David is one of the three sons of the late Carole and Herman Fauss. David is the eldest son, followed by Dale, then many years later, Stephen. Unlike many families with whom I am familiar, David and his brothers share a harmonious existence. None of them have ever been in any kind of trouble, there is no “black sheep” in the family, and they have, to my knowledge, never had a major disagreement. Carole and Herman obviously did a great job raising their three sons, however, it often seemed to me that they didn’t fully appreciate the unusual nature of their family harmony. I frequently told both of my in-laws how fortunate they were to have such wonderful sons, with everyone getting along with each other, enjoying their time together, and sharing in each other’s lives. Now that both Carole and Herman have passed away after battling dementia, I am even more impressed by the manner with which David and his two brothers worked together on behalf of their parents during their final years. They even shared power of attorney duties for both of their incapacitated parents! And, as of this writing, they have never had any difficulties reaching an agreement on how to handle difficult decisions their parents could no longer make on their own or now, on matter related to their estates. David and his brothers divided, on an equal basis, the management and oversight of their parents’ care, with David handling medical issues, Stephen handling financial matters, including bill paying, and, until he moved out of the area, Dale being the hands on first responder to numerous emergencies. When Carole and Herman moved out of their home in the independent living area of their continuous care neighborhood, I became the care giver for all of their plants. One of these plants is a beautiful orchid with yellow blooms. So far, every time it blooms, it has three flowers, no more and no less. I always tell David these flowers represent Carole’s and Herman’s three sons. I am proud to have been a part of such a wonderful family for over three decades!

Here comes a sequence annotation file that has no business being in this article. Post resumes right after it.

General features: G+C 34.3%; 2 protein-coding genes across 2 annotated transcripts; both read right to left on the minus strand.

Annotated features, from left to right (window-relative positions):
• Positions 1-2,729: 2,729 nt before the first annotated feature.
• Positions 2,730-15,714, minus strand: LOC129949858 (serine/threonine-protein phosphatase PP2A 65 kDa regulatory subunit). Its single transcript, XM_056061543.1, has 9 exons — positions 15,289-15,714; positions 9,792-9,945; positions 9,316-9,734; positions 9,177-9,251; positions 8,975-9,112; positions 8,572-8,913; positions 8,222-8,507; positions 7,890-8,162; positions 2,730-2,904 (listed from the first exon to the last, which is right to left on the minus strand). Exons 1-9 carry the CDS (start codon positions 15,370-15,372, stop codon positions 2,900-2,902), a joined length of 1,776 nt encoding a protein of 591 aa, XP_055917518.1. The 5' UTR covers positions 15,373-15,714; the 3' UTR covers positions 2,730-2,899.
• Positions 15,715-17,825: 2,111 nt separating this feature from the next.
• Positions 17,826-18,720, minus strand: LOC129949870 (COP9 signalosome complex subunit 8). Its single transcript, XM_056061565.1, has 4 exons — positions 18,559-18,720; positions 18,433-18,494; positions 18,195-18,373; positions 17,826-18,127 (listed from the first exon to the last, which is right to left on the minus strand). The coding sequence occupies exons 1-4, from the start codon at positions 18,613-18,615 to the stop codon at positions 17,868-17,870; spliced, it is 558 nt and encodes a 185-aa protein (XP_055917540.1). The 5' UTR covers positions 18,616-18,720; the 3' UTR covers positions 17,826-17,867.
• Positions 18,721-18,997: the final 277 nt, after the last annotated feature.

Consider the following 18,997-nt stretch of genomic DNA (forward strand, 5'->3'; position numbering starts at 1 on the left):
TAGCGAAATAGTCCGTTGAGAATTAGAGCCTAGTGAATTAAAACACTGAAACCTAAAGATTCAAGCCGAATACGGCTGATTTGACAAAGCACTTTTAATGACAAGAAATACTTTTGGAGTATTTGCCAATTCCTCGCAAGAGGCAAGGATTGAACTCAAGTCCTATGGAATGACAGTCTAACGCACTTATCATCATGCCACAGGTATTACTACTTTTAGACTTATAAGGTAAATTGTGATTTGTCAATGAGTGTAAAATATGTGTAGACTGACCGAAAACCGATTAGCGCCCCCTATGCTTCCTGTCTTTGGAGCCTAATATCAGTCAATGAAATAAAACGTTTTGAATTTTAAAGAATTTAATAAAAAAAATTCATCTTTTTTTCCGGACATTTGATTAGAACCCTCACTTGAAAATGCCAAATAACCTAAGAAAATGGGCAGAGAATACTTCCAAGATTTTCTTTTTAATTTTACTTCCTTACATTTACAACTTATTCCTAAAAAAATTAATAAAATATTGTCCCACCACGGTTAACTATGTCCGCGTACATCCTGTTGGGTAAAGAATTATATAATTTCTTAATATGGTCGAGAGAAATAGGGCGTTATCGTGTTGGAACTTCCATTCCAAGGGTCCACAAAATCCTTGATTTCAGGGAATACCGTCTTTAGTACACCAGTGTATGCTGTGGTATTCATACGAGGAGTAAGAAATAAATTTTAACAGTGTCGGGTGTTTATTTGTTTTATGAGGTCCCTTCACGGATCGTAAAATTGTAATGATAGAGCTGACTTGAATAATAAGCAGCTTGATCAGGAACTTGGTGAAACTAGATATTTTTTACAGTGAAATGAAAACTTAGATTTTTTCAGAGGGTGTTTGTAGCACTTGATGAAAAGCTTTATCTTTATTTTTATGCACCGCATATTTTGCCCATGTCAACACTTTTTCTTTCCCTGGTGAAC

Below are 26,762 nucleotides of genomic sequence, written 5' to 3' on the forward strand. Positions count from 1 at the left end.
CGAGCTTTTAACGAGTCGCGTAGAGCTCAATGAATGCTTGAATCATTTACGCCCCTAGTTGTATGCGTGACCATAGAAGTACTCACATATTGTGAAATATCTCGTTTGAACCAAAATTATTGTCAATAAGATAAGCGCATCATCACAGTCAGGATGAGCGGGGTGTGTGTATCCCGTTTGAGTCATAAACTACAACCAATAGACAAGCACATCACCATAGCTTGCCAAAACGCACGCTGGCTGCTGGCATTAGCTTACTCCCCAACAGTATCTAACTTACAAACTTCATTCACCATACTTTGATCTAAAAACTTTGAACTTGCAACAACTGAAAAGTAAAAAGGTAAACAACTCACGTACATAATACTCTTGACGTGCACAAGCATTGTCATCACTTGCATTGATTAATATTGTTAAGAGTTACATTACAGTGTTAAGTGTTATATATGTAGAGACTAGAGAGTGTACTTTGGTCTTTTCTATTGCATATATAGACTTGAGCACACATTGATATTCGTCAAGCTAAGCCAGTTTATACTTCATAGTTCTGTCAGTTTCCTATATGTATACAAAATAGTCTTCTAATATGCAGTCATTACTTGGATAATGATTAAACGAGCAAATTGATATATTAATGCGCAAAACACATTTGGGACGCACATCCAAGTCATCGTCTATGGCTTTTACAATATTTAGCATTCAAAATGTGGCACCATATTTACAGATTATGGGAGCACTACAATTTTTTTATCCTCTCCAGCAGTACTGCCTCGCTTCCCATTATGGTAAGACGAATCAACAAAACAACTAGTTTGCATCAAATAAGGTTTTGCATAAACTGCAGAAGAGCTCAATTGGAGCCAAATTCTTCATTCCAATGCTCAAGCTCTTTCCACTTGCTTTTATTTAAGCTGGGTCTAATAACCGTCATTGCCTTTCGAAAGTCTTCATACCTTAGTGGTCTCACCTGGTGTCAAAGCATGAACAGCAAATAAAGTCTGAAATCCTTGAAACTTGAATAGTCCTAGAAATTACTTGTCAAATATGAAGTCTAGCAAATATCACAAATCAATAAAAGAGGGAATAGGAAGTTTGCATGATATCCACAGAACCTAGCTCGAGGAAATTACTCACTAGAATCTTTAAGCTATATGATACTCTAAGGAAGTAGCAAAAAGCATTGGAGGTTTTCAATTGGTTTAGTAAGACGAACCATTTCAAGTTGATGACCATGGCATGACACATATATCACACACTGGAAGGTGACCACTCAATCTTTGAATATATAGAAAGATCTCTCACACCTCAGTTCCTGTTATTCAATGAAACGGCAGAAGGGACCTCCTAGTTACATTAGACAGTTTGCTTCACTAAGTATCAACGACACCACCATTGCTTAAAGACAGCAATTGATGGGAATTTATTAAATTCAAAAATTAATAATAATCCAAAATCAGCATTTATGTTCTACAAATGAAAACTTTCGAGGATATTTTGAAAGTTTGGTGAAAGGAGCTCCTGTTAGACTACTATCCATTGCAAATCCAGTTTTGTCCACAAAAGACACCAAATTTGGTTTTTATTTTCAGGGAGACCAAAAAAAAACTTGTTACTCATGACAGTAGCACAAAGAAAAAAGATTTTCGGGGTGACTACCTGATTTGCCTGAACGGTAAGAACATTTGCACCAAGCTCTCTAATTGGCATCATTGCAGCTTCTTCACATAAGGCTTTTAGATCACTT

Writing this a few months after my parents’ deaths, it is interesting to reflect on how we three sons/brothers worked together well. We missed a few details; there was so much to be done to look after our parents’ affairs. But, we worked together in ways that apparently aren’t the case in all families. I know that, but many people have commented on this so that it is difficult to know if we are on the far side of normal or abnormal in this regard. Regardless, it just seemed we always did what we needed to do. Dale and I shared a bedroom growing up and that probably made for a tight relationship. And, once Stephen came along, he went with Dale and/or me all the time, creating another strong bond there. I know we brothers are fortunate to be in sync as well as we were in dealing with our parents. I believe they know this as well. It is incomprehensible to me to observe the dysfunction I’ve observed in family and friends, who do not respect the others in their families and who work at odds with other family members in attempting to manage difficult circumstances like those involved with aging and dying parents. I know it often is about greed, about money. I know it can be about “I don’t have time to bother.” But, my parents set the model for caring for their aging parents and I, for one, wanted to emulate their acts of love and kindness for them. Dale and Stephen learned the lesson as well which helped us arrange, plan, and keep up with the ever changing landscape. I don’t think any one of us could have managed the last 10 to15 years solo! It was difficult; keeping up with work and life presented many challenges. I know we always did our best and gave it our best shot.
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